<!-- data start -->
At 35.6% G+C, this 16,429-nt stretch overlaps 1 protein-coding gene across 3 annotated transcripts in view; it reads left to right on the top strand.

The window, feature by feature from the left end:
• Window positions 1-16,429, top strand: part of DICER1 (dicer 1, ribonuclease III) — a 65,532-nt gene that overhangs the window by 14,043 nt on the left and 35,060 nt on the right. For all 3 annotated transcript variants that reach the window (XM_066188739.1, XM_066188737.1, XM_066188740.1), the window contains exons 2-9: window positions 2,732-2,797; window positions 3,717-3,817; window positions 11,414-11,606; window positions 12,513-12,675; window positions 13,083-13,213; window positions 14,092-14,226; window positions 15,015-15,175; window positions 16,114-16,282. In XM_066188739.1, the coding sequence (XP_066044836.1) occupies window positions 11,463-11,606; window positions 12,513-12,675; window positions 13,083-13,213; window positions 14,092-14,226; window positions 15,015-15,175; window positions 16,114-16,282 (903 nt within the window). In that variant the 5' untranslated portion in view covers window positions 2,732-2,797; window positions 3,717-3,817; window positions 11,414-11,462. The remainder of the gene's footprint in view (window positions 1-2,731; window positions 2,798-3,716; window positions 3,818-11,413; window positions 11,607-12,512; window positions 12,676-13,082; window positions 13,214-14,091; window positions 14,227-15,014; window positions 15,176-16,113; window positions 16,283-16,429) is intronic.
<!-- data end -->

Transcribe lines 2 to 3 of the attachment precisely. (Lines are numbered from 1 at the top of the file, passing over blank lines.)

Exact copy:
The window, feature by feature from the left end:
• Window positions 1-16,429, top strand: part of DICER1 (dicer 1, ribonuclease III) — a 65,532-nt gene that overhangs the window by 14,043 nt on the left and 35,060 nt on the right. For all 3 annotated transcript variants that reach the window (XM_066188739.1, XM_066188737.1, XM_066188740.1), the window contains exons 2-9: window positions 2,732-2,797; window positions 3,717-3,817; window positions 11,414-11,606; window positions 12,513-12,675; window positions 13,083-13,213; window positions 14,092-14,226; window positions 15,015-15,175; window positions 16,114-16,282. In XM_066188739.1, the coding sequence (XP_066044836.1) occupies window positions 11,463-11,606; window positions 12,513-12,675; window positions 13,083-13,213; window positions 14,092-14,226; window positions 15,015-15,175; window positions 16,114-16,282 (903 nt within the window). In that variant the 5' untranslated portion in view covers window positions 2,732-2,797; window positions 3,717-3,817; window positions 11,414-11,462. The remainder of the gene's footprint in view (window positions 1-2,731; window positions 2,798-3,716; window positions 3,818-11,413; window positions 11,607-12,512; window positions 12,676-13,082; window positions 13,214-14,091; window positions 14,227-15,014; window positions 15,176-16,113; window positions 16,283-16,429) is intronic.